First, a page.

Well, Sorta, Bob…

Speaking at a business school, former AOL honcho Bob Pittman said: "Television is still America's hobby. … I don't think there's a chance that the Internet is going to replace television," he said. "It's not going away, it's still the most persuasive of all media. "Internet video is usually…

Speaking at a business school, former AOL honcho Bob Pittman said:

“Television is still America’s hobby. … I don’t think there’s a chance that the Internet is going to replace television,” he said. “It’s not going away, it’s still the most persuasive of all media.

“Internet video is usually about three minutes long and is either wildly entertaining or wildly informative, but it’s not doing the same thing as television.”

Well, no. The Internet won’t kill video. It’ll just eat it entirely, assimilate it, and turn it into a function of the web. Once television becomes an application of the web, it’ll be much, much better. I for one can’t wait.

15 thoughts on “Well, Sorta, Bob…”

  1. Hey Bob Pittman, your statement about 3 minute long videos is as outdated as AOL. Try Googling “Hulu” & “bittorrents” and then see if you’d like to revise your statement.

  2. I don’t understand where this whole “TV will go away” thing is coming from?

    Did books go away when radio came? No.
    Did radio go away when TV came? No.
    Will TV go away now when we have the internet? No.

    Each technology just adds on another. Sure, TV as we know it will change, but will it go away? No, not any time soon… Get over it already!

  3. Hope this quote wasn’t taken out of text. Things get so messy when that happens. In all fairness I’m not up on Bob’s AOL departure from leading the Internet Giant. But, to compare TV with Internet video to usually being about three minutes long is scare fully novice in depth. Just take a look at how CNN creatively partnered with face book to make history on inaugural day. Don’t sleep on Current TV and it’s schedule of real television networks. And once online TV companies master interaction with the viewer for tailored made entertainment, marketing, and education as Permission TV’s Smart Player is proposing, leveraging traditional TV will tilt. John, I’m digging assimilate. | @laroncarter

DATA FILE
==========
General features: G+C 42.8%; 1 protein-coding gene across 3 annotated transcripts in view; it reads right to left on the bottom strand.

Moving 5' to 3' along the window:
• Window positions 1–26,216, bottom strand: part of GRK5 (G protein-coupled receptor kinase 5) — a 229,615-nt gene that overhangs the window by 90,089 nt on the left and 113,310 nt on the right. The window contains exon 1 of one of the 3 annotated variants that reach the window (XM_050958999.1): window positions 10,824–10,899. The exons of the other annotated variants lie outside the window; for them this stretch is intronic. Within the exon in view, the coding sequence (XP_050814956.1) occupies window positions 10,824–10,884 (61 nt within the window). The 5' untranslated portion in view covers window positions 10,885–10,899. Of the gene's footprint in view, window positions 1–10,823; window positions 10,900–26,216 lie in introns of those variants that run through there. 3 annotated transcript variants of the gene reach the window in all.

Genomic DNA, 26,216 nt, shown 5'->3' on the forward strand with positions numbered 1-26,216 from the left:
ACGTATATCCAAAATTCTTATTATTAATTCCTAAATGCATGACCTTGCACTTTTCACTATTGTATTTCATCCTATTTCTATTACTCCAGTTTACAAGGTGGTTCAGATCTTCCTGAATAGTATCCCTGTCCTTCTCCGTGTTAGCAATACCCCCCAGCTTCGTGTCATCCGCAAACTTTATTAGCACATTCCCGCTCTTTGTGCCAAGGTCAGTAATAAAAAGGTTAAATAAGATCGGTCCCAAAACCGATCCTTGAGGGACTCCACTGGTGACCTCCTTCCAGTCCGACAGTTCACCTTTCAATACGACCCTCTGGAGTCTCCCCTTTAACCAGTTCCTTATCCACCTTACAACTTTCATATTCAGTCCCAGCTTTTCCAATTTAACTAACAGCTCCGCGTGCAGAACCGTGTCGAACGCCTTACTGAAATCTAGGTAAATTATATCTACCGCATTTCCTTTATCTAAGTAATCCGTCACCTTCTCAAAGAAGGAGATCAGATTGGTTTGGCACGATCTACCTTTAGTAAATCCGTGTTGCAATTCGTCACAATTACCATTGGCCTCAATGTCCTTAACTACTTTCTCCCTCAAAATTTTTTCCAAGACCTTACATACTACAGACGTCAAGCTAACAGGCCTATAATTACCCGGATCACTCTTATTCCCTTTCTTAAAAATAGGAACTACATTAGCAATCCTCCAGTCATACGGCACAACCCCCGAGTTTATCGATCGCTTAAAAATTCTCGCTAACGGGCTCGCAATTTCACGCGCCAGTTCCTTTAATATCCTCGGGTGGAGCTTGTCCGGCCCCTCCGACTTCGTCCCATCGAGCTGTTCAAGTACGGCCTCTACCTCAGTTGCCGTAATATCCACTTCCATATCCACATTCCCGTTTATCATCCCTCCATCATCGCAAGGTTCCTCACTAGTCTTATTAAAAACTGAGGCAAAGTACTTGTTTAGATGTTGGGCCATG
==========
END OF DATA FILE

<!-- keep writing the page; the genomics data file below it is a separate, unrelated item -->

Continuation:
4. I was at AOL when Pittman briefly ran the show. I remember him standing on the stage in the Seriff Auditorium proclaiming that broadband usage wasn’t going to gobble up our dial up business “any time soon.” Within two years BB usage eclipsed dial up usage and by then he was long gone and AOL was well on its way to irrelevance. So, he may know some things, but he doesn’t seem to have a good grasp on how people consume media.

  5. TV’s going to be delivered via the Internet. “TV” vs. Internet video is only going to differ in the format length, and interactive options. This guy doesn’t see the potential the Internet has for “television”as he’s defining it.

  6. Why is it that when a new technology evolves we are so quick to proclaim that the old way doing things is over?
    Yes, the internet is quickly changing the media landscape, but as far as I can tell the near future is not a world without TV but rather an integrated hybrid of many different media.

    I.e television may evolve (much as the movie business has) to be the medium of choice for people to share in a live, communal viewing experience. The web, in turn, has the ability to add depth and texture to content in a way a passive TV experience does not.

  7. Hulu and Boxee and NetFlix are just the beginning. Soon, TV and the Internet will be one and the same, and a whole new world of entertainment possibilities will open up. (We’re already starting to see it with Twitter on CNN and interactive New Years Eve celebrations, but again, it’s only the beginning.)

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